Histologic Findings

Most penile cancers are squamous cell carcinomas that demonstrate keratinization, epithelial pearl formation, and various degrees of mitotic activity. The normal rete pegs are disrupted, and invasive lesions penetrate the basement membrane and surrounding structures.

Erythroplasia of Queyrat, a red, velvety, well-marginated lesion usually occurring on the glans, is characterized by atypical hyperplastic cells that appear disoriented and vacuolated and have hyperchromatic nuclei and multiple mitotic figures. The submucosa shows capillary proliferation and ectasia with a surrounding inflammatory infiltrate rich in plasma cells.

Campos et al studied E-cadherin (cell adhesion molecules involved in the metastatic process), matrix metalloproteinase (MMP)–2, and MMP-9 (part of a group of enzymes that degrade collagen type IV in the basement membrane). In the 125 available tumor specimens and clinical records, they found that low levels of E-cadherin and high expression of MMP-9 represented independent risk factors for nodal disease.[21]

Guimaraes et al examined the value of proliferating cell nuclear antigen (PCNA) and MIB-1/Ki-67 to determine if these might serve as prognostic factors in predicting nodal metastasis. PCNA was an independent factor in univariate and multivariate analysis (RR, 2.94; 95% confidence interval, 1.1-7.7). Unexpectedly, a high expression of MIB-1/Ki-67 reactivity correlated with a decreased incidence of nodal metastases.[22] Although these markers did have predictive value, they added little to the predictive value of tumor stage and grade and the presence of vascular invasion.

Stankiewicz et al found thatKi-67 was only a moderate surrogate marker for HPV infection in patients with penile squamous cell carcinoma. Ki-67 did not show prognostic value for cancer-specific survival or overall survival.[23]

Staging

No universal staging system has been established for penile cancer. A detailed and accurate assessment of the primary tumor, including identification of regional and distant metastatic disease, is important for selecting appropriate therapy and for assessing and communicating results.

The Jackson and TNM systems are used, although the TNM system is preferable. In the Jackson system, characteristics of the primary lesion, such as size and confinement to the epidermis (superficial or invasive), are not used. The presence and extent of nodal metastases is not addressed. Histologic criteria are not used, even though the grade and extent of invasion is important.

Solsona et al presented the European Association of Urology (EAU) guidelines on penile cancer. They proposed 3 risk groups for patients with clinically negative or occult nodal metastases: low risk, stage T1, grade 1; intermediate, stage T1, grade 2 or 3; and high, T2-T3, grade 2-3.[24] Most patients with positive sentinel node biopsy findings tend to fall into the high-risk category.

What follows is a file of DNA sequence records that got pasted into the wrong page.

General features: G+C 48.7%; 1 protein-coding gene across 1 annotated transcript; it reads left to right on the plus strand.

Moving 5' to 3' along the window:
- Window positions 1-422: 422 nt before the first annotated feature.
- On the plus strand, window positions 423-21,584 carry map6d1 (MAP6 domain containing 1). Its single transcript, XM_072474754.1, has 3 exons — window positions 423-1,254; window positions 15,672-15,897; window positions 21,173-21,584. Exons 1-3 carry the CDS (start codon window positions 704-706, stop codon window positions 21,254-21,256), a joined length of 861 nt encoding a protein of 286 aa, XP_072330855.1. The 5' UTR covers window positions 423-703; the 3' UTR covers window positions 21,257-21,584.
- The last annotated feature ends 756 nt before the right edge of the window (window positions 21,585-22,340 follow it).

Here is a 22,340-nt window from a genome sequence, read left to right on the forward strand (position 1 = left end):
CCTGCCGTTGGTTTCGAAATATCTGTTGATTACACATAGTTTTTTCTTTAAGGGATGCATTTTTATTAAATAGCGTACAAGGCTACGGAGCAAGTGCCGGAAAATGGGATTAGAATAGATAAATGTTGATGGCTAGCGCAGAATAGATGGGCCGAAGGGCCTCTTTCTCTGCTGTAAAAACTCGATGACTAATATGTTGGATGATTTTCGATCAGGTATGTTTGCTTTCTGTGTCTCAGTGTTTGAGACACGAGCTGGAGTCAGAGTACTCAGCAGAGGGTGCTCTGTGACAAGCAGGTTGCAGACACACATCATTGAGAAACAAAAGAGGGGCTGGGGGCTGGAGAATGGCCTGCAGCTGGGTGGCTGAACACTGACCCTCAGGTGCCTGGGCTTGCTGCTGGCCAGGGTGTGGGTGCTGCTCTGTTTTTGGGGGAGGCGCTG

Most penile cancers are low grade, but correlation between grade and survival is lacking. High-grade disease is associated with regional lymph node metastases. The strongest predictor for survival is the presence or absence of nodal metastases.

The optimum surgical margin has been reduced from the classical 2 cm to 1 cm or, in some instances, to 0.5 cm, without any adverse consequences related to cancer recurrence or survival. The advantage of a smaller margin is important because nearly 80% of penile squamous cell carcinomas are distal, presenting on the prepuce, glans, or in the coronal sulcus. These lesions can be managed with local excision and reconstruction.

The Jackson classification is as follows:

  • Stage I (A): The tumor is confined to the glans, prepuce, or both.

  • Stage II (B): The tumor extends onto the shaft of the penis.

  • Stage III (C): The tumor has inguinal metastasis that is operable.

  • Stage IV (D): The tumor involves adjacent structures and is associated with inoperable inguinal metastasis or distant metastasis.

The TNM classification of the primary tumor (T) is below. Note that the following description is devoid of N (node) and M (metastasis) descriptions. These stages simply relate the presence or absence of nodal and distant metastases.

  • TX: Primary tumor cannot be assessed.

  • T0: Primary tumor is not evident.

  • Tis: CIS is present.

  • Ta: Noninvasive verrucous carcinoma is present.

  • T1: Tumor invades subepithelial connective tissue.

  • T2: Tumor invades corpora spongiosum or cavernosum.

  • T3: Tumor invades the urethra or prostate.

  • T4: Tumor invades other adjacent structures.

The WHO histopathological classification is as follows:

  • Grade 1 - Well differentiated, with 33% undifferentiated cells

  • Grade 2 - Moderately differentiated, with 33%-66% undifferentiated cells

  • Grade 3 - Poorly differentiated, with more than 66% undifferentiated cells

Novara and colleagues from the GUONE Penile Cancer Project compared the prognostic accuracy of the Solsona and European Association of Urology (EAU) risk groups in predicting lymph node metastases. They studied clinical and pathology data from 175 patients with squamous cell carcinoma from 1980-2002. Both groups used variations of the pathologic features and primary tumor stage. Although both risk groups could predict the probability of nodal metastases, their prognostic accuracy was poor when the data were analyzed according to the ROC curve analysis.[25]